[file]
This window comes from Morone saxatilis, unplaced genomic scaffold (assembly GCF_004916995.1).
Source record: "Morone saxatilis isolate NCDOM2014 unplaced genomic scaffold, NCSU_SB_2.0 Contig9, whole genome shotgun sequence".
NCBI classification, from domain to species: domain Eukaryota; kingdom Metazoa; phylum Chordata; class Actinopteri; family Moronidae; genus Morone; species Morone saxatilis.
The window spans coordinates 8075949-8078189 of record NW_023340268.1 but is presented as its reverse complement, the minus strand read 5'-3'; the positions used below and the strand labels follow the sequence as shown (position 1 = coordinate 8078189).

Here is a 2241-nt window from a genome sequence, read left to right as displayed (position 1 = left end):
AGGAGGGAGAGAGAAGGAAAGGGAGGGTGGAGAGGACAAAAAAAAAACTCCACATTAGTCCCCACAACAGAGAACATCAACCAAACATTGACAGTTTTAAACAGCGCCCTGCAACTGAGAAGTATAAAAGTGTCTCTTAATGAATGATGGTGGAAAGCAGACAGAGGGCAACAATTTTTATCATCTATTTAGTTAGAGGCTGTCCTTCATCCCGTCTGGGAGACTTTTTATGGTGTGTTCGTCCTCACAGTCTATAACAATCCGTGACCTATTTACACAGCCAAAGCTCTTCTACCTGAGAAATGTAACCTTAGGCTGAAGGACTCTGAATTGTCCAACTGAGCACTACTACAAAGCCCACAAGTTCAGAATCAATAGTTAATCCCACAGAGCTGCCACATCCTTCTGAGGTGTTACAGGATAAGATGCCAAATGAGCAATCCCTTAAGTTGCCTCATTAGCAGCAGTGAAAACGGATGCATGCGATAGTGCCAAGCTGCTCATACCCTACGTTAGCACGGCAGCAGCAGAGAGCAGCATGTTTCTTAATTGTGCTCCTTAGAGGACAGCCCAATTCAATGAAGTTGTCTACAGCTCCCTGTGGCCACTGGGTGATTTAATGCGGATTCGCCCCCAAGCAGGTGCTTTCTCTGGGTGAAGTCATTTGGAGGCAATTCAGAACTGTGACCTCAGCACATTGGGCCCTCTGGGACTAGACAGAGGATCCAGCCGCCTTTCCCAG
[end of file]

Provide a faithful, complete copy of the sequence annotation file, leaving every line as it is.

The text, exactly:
This window comes from Morone saxatilis, unplaced genomic scaffold (assembly GCF_004916995.1).
Source record: "Morone saxatilis isolate NCDOM2014 unplaced genomic scaffold, NCSU_SB_2.0 Contig9, whole genome shotgun sequence".
NCBI classification, from domain to species: domain Eukaryota; kingdom Metazoa; phylum Chordata; class Actinopteri; family Moronidae; genus Morone; species Morone saxatilis.
The window spans coordinates 8075949-8078189 of record NW_023340268.1 but is presented as its reverse complement, the minus strand read 5'-3'; the positions used below and the strand labels follow the sequence as shown (position 1 = coordinate 8078189).

Here is a 2241-nt window from a genome sequence, read left to right as displayed (position 1 = left end):
AGGAGGGAGAGAGAAGGAAAGGGAGGGTGGAGAGGACAAAAAAAAAACTCCACATTAGTCCCCACAACAGAGAACATCAACCAAACATTGACAGTTTTAAACAGCGCCCTGCAACTGAGAAGTATAAAAGTGTCTCTTAATGAATGATGGTGGAAAGCAGACAGAGGGCAACAATTTTTATCATCTATTTAGTTAGAGGCTGTCCTTCATCCCGTCTGGGAGACTTTTTATGGTGTGTTCGTCCTCACAGTCTATAACAATCCGTGACCTATTTACACAGCCAAAGCTCTTCTACCTGAGAAATGTAACCTTAGGCTGAAGGACTCTGAATTGTCCAACTGAGCACTACTACAAAGCCCACAAGTTCAGAATCAATAGTTAATCCCACAGAGCTGCCACATCCTTCTGAGGTGTTACAGGATAAGATGCCAAATGAGCAATCCCTTAAGTTGCCTCATTAGCAGCAGTGAAAACGGATGCATGCGATAGTGCCAAGCTGCTCATACCCTACGTTAGCACGGCAGCAGCAGAGAGCAGCATGTTTCTTAATTGTGCTCCTTAGAGGACAGCCCAATTCAATGAAGTTGTCTACAGCTCCCTGTGGCCACTGGGTGATTTAATGCGGATTCGCCCCCAAGCAGGTGCTTTCTCTGGGTGAAGTCATTTGGAGGCAATTCAGAACTGTGACCTCAGCACATTGGGCCCTCTGGGACTAGACAGAGGATCCAGCCGCCTTTCCCAG